Insurance subrogation: common law vs roman law perspective

A crucial aspect for any insurer/reinsurer is knowing, safely in advance, how the right of subrogation works in each jurisdiction, with a view to settling the claim. Without knowing how it works, a future recovery claim could be seriously jeopardized.

In general terms, the subrogation of rights consists in that every time someone fulfils its obligation, independently of the quality of the subjects and the obligation concerned, the credits are transferred in its favour by effect of that fulfilment.

Nevertheless, subrogation works differently in the Common Law and Roman Law jurisdictions.

In Common Law jurisdictions, in the context of insurance/reinsurance, the right of subrogation entitles an insurer/reinsurer, having paid/indemnified the loss to the insured, to "step into the shoes" and bring an action in the (re)insured´s name, against any third party who was responsible for causing the loss. The insurer acquires the right to use the insured's name to proceed against any third party liable for the loss and to claim from the insured any sums received by way of compensation from that third party.

We can say that the same happens in Roman Law jurisdictions, but with some important differences: unlike Common Law jurisdictions, Roman Law jurisdictions generally state that any subrogated claim be presented in the name of the insurer and not in the name of the insured, and insurers can only claim sums they have actually paid to the insured (the entity which in fact suffered the loss) at the date the proceedings are issued.

In both jurisdictions, generally, the insurer/reinsurer acquires the creditor’s/insured’s right to claim against any liable third parties, by two common ways:

  • legal subrogation (through general laws, statutory or insurance laws) or
  • conventional subrogation (through an isolated statement or a contract/insurance/reinsurance policy).

We should also note that some important aspects have to by complied with, in order to bring a successful recovery, namely, the following rule of 4:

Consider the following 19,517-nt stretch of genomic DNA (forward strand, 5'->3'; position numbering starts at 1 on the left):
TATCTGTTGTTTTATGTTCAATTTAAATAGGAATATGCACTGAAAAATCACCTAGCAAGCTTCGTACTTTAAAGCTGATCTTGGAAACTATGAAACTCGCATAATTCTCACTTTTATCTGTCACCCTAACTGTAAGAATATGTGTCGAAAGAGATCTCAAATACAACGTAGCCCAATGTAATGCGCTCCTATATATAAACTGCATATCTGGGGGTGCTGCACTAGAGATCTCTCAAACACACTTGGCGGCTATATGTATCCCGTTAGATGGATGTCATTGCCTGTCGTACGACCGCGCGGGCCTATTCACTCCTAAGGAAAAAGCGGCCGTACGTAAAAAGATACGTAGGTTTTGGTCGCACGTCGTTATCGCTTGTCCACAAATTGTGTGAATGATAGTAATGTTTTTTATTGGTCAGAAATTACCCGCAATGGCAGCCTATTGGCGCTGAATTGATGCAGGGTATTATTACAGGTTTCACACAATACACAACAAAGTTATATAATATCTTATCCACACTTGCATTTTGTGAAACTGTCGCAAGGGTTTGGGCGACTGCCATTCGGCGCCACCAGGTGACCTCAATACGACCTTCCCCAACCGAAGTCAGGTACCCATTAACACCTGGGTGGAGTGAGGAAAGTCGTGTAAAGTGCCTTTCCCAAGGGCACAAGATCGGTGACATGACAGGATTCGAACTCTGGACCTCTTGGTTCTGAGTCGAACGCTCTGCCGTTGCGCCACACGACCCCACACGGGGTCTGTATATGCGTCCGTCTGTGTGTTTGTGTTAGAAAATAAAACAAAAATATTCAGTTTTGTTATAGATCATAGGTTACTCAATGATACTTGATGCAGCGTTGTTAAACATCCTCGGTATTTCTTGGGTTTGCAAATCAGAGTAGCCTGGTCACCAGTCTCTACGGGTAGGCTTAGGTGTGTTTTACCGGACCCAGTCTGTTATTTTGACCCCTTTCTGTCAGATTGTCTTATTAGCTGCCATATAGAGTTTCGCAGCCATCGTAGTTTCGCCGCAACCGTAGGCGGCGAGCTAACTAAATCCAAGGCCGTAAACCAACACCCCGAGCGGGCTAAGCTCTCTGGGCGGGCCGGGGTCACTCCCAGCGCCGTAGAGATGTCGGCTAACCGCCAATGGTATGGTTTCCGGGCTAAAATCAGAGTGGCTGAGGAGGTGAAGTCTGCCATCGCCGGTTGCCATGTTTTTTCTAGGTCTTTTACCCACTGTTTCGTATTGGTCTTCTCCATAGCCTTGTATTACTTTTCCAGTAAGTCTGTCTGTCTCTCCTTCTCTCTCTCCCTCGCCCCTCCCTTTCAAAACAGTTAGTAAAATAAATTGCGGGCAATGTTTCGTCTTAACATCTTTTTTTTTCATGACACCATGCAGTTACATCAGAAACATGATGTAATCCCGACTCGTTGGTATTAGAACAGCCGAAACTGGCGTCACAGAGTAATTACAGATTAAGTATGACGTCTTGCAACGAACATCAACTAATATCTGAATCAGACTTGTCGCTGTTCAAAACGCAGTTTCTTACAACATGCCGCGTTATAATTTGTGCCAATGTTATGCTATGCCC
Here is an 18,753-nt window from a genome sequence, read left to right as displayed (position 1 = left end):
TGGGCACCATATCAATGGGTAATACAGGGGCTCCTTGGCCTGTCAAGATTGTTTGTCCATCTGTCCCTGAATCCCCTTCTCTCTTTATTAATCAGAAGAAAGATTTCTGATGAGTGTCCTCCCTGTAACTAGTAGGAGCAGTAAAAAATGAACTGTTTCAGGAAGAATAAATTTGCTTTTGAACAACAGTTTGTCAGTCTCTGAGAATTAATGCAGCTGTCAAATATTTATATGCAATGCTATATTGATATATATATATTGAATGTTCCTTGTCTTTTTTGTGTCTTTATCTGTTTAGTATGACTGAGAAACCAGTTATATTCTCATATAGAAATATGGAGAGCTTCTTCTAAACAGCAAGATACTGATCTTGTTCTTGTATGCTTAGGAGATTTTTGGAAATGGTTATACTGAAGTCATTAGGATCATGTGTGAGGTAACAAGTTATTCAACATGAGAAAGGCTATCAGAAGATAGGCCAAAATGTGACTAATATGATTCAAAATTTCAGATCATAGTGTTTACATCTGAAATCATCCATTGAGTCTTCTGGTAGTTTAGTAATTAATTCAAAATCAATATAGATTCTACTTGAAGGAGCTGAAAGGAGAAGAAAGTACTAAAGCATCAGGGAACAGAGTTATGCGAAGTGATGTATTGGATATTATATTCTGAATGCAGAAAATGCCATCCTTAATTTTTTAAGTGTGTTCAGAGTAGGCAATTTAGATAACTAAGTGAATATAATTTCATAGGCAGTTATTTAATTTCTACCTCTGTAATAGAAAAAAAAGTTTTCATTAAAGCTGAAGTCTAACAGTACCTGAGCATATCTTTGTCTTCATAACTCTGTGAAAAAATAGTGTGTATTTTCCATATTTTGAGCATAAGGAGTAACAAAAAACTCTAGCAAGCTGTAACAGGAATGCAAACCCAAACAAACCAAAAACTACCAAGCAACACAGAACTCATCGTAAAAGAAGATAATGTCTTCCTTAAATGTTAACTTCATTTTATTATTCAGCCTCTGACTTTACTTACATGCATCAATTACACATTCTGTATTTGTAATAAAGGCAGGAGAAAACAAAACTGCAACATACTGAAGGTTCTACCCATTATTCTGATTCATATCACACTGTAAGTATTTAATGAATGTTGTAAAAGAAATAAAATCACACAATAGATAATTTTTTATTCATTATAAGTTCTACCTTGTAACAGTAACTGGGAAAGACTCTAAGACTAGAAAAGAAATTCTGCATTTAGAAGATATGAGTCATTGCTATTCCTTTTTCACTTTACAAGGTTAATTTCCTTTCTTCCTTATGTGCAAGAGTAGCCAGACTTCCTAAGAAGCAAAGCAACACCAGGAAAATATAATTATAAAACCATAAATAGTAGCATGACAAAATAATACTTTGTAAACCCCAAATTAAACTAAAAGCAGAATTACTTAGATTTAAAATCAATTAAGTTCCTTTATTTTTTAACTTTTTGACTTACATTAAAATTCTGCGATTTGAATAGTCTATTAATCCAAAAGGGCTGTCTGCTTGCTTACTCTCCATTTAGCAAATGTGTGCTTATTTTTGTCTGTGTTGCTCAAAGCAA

1. Existing subrogation title
    1. Subrogation rights should be provided in absolution, by legal means, and a declaration should be issued by the creditor/insured or in accordance with the policy terms.

      This should take place prior to any payment.

  2. A clear proof of damages
    1. Any recovery claim should be duly sustained on documental or witness proof, according to each jurisdiction.

  3. Recovery deadline compliance
    1. Common Law and Roman Law jurisdictions stipulate different deadlines to bring a recovery claim against the third party, and, therefore, insurers/reinsurers have to be cautious and know, in advance, each jurisdiction’s deadline to which they are subject.

  4. Correct and proof of payments
    1. A common situation in the insurance market is where payments are made by a subsidiary insurance company in the group (but the subsidiary does not hold the policy) or payments are made to entities belonging to the same group as the insured who suffered the loss (but the entities have not legally suffered the loss).

If one of these situations occurs - and they often occur - the recovery claim could be jeopardised.

Accordingly, insurers’ payments/indemnities should be made by the insurer who holds the policy and to the correct insured who in fact suffered the loss.

Finally, to succeed with a recovery claim, (re)insurers should be duly supplied with proof of payments (e.g. proof of bank accounts and confirmation of payments made).

By safeguarding these general assumptions, insurers/reinsurers should be able and equipped to settle claims, to conveniently prepare recovery claims, but must always take into consideration the specifics of each local jurisdiction.

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